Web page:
Threads, messages, and events work together to form the core of the Nintendo 64 operating system. Nintendo 64 applications run under a small, multithreaded operating system. Simply put, this means that the N64 CPU switches between several independent components called threads. Each thread consists of a sequence of instructions, a stack, and (possibly) static data that is used only by the thread. Subdividing an application into threads has several advantages. You can effectively isolate each part of the application to avoid interference. You can divide your application into small, easily-debugged modules. Since each thread can be written independently to perform exactly one function, complexity is reduced.
Messages are a mechanism by which threads communicate with one another. While this could be done using shared global variables, such an approach is often unsafe. One thread must know when it is safe to read data that is being written by another. Message passing makes communication between threads an atomic operation; a message is either available or not available, and the associated data arrives at the receiving thread at one time.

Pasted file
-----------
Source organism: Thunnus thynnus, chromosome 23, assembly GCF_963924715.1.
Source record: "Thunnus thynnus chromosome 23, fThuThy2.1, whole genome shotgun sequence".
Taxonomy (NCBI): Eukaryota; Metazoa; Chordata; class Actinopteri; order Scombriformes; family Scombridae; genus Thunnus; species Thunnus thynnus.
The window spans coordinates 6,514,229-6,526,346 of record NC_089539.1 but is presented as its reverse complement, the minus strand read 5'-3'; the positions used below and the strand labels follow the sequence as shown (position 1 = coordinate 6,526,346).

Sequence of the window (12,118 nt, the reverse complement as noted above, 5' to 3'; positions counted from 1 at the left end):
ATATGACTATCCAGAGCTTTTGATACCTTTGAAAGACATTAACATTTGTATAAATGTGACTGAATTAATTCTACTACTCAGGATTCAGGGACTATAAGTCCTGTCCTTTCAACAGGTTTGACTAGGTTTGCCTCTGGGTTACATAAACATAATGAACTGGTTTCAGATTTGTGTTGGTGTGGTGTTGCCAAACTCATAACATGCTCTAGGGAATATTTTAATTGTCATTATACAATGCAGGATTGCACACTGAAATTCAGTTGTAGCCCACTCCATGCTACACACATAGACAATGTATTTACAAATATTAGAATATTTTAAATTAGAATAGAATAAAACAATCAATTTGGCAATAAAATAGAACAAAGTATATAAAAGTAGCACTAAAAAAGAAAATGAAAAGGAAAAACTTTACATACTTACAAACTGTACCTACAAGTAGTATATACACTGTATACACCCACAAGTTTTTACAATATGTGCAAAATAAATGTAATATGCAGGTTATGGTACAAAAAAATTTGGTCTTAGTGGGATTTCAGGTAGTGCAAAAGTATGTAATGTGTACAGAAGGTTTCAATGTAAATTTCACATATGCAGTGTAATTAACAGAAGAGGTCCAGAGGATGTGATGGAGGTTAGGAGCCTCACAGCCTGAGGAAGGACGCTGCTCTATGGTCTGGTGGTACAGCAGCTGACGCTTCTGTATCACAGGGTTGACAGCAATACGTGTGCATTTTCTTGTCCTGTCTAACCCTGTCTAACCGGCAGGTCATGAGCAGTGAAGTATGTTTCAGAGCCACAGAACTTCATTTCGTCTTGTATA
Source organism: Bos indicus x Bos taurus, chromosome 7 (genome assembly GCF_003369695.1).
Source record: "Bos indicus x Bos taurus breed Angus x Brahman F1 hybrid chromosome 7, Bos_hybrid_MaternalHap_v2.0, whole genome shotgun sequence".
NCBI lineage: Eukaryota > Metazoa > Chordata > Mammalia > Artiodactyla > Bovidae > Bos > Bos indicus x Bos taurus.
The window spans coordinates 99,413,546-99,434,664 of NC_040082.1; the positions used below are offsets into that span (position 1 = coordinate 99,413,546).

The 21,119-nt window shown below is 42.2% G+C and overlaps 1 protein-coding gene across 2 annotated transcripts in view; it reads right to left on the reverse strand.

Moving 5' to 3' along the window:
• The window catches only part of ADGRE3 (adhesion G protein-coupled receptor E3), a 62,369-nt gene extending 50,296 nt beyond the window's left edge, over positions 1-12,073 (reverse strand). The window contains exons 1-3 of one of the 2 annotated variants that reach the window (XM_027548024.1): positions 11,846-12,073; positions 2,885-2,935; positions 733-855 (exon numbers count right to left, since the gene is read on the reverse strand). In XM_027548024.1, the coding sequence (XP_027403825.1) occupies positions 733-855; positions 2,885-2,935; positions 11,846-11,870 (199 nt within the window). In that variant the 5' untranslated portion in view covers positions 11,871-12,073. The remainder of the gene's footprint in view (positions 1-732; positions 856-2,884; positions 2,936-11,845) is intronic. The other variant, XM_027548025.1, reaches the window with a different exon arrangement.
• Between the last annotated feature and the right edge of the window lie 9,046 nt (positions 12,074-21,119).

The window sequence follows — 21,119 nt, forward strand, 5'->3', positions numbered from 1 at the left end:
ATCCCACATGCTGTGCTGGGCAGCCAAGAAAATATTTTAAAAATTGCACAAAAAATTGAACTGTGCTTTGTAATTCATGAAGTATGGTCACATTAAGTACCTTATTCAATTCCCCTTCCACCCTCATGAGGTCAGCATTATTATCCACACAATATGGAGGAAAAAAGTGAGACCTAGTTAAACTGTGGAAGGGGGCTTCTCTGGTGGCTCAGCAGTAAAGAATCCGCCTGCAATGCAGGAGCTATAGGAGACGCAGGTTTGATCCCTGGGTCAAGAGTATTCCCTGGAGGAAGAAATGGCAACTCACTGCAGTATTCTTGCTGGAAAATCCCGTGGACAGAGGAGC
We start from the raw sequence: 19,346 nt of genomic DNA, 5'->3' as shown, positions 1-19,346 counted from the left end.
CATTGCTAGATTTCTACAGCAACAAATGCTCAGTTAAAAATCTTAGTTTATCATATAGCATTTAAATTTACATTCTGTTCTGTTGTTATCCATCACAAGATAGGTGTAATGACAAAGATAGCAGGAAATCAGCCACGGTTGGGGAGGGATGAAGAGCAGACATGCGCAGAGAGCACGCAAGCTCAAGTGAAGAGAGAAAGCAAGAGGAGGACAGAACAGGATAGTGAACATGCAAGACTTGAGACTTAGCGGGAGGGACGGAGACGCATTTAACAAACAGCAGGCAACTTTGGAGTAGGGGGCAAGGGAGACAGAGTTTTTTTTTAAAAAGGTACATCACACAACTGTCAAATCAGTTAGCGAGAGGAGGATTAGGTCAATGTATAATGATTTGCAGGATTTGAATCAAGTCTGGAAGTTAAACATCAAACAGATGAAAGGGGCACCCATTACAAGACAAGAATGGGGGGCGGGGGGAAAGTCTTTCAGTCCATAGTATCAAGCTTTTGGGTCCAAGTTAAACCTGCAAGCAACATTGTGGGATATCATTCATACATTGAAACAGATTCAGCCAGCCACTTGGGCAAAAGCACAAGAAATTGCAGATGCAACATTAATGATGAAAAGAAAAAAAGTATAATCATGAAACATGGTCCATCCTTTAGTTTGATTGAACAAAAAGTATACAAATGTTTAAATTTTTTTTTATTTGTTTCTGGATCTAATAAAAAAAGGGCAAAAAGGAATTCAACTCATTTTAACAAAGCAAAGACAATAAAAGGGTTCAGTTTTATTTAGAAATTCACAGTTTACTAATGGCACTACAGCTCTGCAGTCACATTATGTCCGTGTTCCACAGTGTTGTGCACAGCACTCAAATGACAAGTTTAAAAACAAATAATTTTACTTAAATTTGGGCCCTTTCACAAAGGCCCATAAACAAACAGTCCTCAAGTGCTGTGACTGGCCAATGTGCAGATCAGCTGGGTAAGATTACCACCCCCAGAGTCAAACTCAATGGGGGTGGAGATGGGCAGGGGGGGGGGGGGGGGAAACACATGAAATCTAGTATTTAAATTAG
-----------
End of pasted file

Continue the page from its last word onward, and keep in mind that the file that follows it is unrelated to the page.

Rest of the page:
A second, perhaps more important function of messages is to provide synchronization between threads. Often a thread reaches a point in its execution where it cannot continue until another thread has completed some task. In this case, the running thread has no useful work to do, so it should yield the processor until the task is completed. You use messages to provide the mechanism for the thread to wait until that time.
Often a thread needs to wait for an exception such as an interrupt. Exceptions are trapped by the operating system and turned into events. Threads may register to receive notification of system events by requesting that the operating system send them a message whenever a system event occurs.